Tony Kushner’s Angels in America was the best American play of the 1990s — both Part One: Millennium Approaches, and Part Two: Perestroika. That isn’t to declare Angels a perfect play, but as Robert Browning claimed, “Ah, but a man’s reach should exceed his grasp, Or what’s a heaven for?” Then, as now — with director Marianne Elliott bringing her revival from London’s National Theatre to Broadway nearly intact, with Andrew Garfield as Prior Walter and Nathan Lane as Roy M. Cohn — the playwright achieves a heavenly piece. Cohn, in particular, is part that Lane was born to play.
Kushner’s subtitle for Angels in America is “a gay fantasia on national themes.” He uses it to give himself license to dart from the humorous realism of three interlocking tales into many fantasies. More on those in a moment.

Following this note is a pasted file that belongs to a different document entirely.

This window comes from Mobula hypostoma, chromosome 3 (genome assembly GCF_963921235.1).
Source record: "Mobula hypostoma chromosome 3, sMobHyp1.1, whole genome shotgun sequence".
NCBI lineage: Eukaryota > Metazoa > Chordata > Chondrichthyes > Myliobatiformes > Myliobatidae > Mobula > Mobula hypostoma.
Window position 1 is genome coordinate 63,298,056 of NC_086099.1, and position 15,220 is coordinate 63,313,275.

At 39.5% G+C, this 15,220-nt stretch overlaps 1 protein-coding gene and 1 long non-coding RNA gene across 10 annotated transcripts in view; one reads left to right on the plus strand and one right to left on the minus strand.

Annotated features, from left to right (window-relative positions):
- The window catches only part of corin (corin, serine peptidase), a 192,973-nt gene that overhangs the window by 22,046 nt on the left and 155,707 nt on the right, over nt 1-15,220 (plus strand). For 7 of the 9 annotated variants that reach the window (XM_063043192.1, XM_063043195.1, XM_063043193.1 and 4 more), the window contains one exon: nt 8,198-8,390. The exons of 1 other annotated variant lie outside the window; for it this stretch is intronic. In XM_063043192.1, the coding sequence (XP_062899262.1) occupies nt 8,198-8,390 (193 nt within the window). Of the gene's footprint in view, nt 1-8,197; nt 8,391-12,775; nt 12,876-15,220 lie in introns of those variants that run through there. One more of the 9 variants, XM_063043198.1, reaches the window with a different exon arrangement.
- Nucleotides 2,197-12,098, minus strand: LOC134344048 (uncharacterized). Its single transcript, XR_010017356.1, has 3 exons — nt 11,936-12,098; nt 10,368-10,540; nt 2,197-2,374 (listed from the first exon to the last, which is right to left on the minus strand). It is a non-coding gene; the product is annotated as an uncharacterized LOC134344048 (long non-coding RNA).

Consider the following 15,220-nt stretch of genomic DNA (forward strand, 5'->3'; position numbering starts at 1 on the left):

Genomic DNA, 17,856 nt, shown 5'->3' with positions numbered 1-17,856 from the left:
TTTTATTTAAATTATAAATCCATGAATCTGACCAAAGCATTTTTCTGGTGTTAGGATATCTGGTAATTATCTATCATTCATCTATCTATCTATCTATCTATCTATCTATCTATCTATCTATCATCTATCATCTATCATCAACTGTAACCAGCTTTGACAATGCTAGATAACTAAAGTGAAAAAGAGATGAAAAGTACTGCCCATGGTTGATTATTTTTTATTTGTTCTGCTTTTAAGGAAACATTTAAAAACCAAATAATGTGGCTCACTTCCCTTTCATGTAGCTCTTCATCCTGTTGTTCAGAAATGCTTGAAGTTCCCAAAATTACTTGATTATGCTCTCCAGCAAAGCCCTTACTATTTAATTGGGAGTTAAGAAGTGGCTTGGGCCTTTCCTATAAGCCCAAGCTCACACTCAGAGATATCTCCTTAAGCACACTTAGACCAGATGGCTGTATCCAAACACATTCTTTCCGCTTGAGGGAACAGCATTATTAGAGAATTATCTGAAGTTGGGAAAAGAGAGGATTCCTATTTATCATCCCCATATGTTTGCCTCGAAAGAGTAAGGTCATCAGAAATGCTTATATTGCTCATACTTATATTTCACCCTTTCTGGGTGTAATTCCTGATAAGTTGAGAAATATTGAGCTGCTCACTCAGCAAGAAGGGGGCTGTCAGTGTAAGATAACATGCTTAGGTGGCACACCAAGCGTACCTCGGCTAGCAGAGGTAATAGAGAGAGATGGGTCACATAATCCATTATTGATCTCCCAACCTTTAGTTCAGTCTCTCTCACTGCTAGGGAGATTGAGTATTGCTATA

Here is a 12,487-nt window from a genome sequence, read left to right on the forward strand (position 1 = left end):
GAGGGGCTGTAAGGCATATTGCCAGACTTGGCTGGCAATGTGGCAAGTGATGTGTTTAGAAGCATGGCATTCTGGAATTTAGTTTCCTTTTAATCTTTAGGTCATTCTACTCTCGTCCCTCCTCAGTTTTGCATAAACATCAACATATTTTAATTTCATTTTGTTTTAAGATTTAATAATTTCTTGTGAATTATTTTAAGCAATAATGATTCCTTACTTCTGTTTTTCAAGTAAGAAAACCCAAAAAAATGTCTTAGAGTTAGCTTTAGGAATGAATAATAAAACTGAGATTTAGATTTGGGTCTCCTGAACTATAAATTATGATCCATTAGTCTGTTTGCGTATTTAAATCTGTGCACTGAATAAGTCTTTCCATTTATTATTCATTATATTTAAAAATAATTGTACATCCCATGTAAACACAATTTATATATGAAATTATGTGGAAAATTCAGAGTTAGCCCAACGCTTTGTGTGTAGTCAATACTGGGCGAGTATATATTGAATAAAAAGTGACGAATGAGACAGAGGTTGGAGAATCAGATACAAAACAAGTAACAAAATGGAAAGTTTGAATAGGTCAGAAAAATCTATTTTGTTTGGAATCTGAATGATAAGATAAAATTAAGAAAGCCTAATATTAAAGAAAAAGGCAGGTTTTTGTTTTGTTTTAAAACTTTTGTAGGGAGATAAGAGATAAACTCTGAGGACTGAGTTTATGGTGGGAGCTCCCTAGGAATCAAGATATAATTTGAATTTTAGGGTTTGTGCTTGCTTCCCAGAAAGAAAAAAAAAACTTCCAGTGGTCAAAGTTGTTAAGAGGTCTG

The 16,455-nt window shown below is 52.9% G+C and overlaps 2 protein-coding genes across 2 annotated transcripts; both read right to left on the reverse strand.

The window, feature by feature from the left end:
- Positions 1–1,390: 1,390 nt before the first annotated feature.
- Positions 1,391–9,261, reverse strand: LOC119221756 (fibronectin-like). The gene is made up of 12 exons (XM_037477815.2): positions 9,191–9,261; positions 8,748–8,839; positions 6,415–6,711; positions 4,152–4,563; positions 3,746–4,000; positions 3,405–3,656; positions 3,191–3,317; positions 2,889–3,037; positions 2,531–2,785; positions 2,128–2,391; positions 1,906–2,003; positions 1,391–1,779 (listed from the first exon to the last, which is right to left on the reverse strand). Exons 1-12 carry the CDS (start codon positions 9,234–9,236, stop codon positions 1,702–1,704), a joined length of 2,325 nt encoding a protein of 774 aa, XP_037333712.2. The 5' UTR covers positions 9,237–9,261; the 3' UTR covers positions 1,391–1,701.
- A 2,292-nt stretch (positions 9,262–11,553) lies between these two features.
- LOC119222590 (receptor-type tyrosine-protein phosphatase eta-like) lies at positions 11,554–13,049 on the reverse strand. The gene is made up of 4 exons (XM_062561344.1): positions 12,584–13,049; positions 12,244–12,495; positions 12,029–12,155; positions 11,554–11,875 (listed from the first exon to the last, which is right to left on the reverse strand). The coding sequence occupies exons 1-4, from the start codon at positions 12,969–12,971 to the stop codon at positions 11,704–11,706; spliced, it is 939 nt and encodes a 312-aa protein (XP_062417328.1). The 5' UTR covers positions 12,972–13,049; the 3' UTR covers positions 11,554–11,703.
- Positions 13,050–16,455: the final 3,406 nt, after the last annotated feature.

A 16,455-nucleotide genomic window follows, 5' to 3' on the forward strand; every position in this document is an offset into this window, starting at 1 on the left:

The tales follow Prior Walter and his lover, Louis Ironson, who are first seen together in October 1985 as Prior reveals a Kaposi’s sarcoma lesion that he’s discovered. Such a discovery was regarded then for what it was: an incontrovertible death sentence. Louis leaves him.
Meantime, legendary lawyer Roy Cohn is spotted working his office phones while an intern, Joe Pitt (Lee Pace), hopes to get a word in. When they finally talk, Cohn confides that he’s sending Joe to Washington, D.C. — a move Joe isn’t prepared to make. He worries how it will affect his marriage to the mentally troubled Harper (Denise Gough).
After Louis leaves Prior, and Joe, a guilt-ridden Mormon, embraces his homosexual desires and moves in with Louis, the liaison to the third story is Belize (Nathan Stewart-Jarrett), a gay-as-a-pink-hat nurse who cares for Cohn in the hospital (he claims to have liver cancer but he know he has AIDS). Belize is also Prior’s good friend.